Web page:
I only wish I could have returned the favor. That somewhere down the line we could have reversed roles. But for that to have occurred, Tom would have had to face me across the table and tell me he left his ego outside the door. It never happened.

Much more to come ...


Shirley U Gest said...

Having not read his book myself, it sounds as if his mania is much more fun than mine. My manic and depressed mind spins in review of bad memories and anger.
For my 60th birthday I weaned myself from all psychiatric drugs and found I was doing much better within a month. Found low vitamin D levels, got new doctor for physical pain issues. It has been almost a year now and I have lost weight and become better able to know my moods as not such permanent states of mental illness as they felt before. I re-read lots of Kurt Vonnegut and found solace in his Badly Made Human Brain Theory, which seems pretty true and a lighter load to carry.
A great friend died recently at 93 and her advice to "always look forward" is recalled when I start to go loco. I also use Byron Katie's "work" to do reality checks...it takes some tricks and lots of effort but at this time my home made approach works better than the drugs. My psychiatrist has been happy for me and it is good to know the medicines are there if I need them again.
As a non-functioning novelist (I find it difficult to write well anymore) I know the frustration in seeing even self published books selling that are written poorly. But non writers seem much more forgiving of flaws in that regard.
I have a thick journal of notes on different concepts regarding SUICIDAL THINKING and how to reason with it, all written during manic or depressed phases. I wish I could put it into a blog, or share it somehow, but it is tainted by the fear any new thinking on the subject would fail the smell test having no educational degree or "legitimate" qualifications to have an opinion. I wonder how much new helpful thought on mental illness is lost because people feel inadequately qualified to speak, or are poor writers?
I adore public speaking and wish I could organize my ideas enough to even speak to my small local mental health group, but it is all tainted with the fear it is useless due to its origins in the suicidal state itself.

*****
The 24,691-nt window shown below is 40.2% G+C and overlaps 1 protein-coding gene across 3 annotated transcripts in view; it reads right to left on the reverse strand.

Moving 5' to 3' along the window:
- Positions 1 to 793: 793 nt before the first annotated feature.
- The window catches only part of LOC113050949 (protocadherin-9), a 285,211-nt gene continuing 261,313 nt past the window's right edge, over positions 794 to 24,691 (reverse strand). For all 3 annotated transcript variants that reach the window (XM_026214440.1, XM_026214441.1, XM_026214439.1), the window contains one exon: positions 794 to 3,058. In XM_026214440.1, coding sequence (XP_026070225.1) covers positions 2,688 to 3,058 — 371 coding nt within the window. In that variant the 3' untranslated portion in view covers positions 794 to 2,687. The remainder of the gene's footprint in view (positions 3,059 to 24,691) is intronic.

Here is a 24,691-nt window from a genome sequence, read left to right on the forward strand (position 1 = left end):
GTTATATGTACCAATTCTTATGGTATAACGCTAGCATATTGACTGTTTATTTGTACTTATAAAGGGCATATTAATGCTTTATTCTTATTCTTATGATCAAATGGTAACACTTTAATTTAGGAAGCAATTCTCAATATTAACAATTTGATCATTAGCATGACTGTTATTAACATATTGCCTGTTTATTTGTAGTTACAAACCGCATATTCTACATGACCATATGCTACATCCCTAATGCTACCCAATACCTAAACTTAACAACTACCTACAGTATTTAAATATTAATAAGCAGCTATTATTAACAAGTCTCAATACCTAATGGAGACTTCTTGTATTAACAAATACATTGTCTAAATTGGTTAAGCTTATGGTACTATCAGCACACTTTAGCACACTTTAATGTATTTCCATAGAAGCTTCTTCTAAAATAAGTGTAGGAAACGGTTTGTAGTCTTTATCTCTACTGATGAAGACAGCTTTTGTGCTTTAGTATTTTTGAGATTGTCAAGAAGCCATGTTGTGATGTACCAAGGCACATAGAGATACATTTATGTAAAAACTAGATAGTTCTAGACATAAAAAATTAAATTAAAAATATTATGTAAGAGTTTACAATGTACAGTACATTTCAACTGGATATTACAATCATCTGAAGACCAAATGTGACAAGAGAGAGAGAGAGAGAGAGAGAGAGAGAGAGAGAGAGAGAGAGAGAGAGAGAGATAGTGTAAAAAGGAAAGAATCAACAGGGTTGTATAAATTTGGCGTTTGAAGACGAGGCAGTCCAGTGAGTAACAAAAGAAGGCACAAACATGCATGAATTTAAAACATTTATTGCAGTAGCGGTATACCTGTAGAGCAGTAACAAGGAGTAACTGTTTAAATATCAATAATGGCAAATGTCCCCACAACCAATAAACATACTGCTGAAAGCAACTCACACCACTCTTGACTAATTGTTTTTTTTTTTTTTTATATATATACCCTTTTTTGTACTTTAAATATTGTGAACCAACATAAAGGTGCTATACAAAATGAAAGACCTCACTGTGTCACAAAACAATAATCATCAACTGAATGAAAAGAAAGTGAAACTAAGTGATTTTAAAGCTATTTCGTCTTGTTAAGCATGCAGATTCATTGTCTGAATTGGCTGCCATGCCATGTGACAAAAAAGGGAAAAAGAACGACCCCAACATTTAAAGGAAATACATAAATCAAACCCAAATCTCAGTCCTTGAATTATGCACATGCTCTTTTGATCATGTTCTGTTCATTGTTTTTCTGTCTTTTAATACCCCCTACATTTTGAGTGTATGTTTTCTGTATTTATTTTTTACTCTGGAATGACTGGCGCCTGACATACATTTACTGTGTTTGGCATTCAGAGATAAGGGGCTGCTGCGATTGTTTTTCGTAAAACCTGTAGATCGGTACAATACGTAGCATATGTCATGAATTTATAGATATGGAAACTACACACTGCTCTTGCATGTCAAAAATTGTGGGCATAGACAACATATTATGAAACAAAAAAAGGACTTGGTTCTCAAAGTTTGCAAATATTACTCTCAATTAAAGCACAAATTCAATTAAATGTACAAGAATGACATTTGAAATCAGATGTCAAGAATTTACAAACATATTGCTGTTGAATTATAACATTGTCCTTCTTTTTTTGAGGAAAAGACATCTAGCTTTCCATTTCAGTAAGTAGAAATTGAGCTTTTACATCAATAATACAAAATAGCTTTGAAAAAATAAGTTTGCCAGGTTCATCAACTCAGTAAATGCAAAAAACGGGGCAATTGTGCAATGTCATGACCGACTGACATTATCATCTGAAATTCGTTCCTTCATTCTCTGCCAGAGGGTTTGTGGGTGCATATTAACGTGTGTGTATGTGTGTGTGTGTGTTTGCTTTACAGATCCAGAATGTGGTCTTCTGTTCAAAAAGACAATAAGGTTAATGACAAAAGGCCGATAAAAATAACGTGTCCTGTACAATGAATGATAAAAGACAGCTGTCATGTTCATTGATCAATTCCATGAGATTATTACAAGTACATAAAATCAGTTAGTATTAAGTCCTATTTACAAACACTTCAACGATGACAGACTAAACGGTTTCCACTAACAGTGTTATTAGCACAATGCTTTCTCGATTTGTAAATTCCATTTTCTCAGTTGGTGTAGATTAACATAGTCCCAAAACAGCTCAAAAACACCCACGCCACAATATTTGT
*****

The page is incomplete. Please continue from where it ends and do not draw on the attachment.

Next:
You have a natural talent for writing and a grand wit. I'm sure an editor would have helped the fellow, but I admire his ability to Damn the Torpedoes and plunging into presenting his thoughts, especially if doing it poorly.
Glad you are still here!

Willa Goodfellow said...

Off topic, but re: public speaking -- My best trick is to pause before beginning, look at the crowd, and love them. Yes, I know that sometimes that's a challenge, because I practice this practice.

John McManamy said...

Thanks, Sureley U Gest. Thanks for bringing this up. Re self-publish - yes, we do allow for a lot of forgiveness here. I certainly did. He had a great thesis, badly presented. But people who read his book first tended to be turned off by it (a lot of empty bragging and tasteless comments) and thus decided not to attend his workshops.

There is also another factor in play: If the book is bad, then the workshops have to be bad, right? As potential paying customers we make these kind of judgments all the time. And vice-versa. People are more inclined to buy Apple products these days because they had a good experience with the iPod.

So, yes. Damn the torpedoes and full speed ahead is a good start. But then there comes a time to make a major course correction. The book was hurting Tom. It was his choice, but it was a bad one. You don't deliberately stick to an inferior product if you have the means to put out a superior one.

Re professional qualifications - call me Jackie Robinson. To my knowledge, I'm the first patient to publish a book on the clinical and scientific issues of a mental illness. Patients who write books typical do memoirs or they focus on a certain area of their acnowledged expertise, such as yoga.

I was acutely conscious at the time that my lack of professional qualifications made getting my book published a long-shot. Fortunately, I found an enlightened editor in Sarah Durand who turned out to be Branch Rickey to my Jackie Robinson.

Please do not hesitate to take the plunge. Blogging is a very good place to start. You find yourself improving as you go along, and you benefit from reader feedback. Over time, your ideas seem to organize themselves.

Also remember - your point of view is unique and valuable and that you will certainly help people in ways you can never begin to imagine. Please - go for it.

John McManamy said...

Hey, Willa. Speaking of which ... 18 months ago I was doing a Q and A for a local NAMI group. Right in the middle of it, I just happened to burst out with, "I love this audience." The tension broke, the audience was with me.

Developing a connection with your audience is essential. Tom taught me that the gold standard is to ask three questions at the beginning. The questions can be very basic, such as "How many of you are from around here?" as long as they lead to an "I'm from around here, too," response from you, "and you know what ..."

Suddenly, you're not a stranger talking to strangers.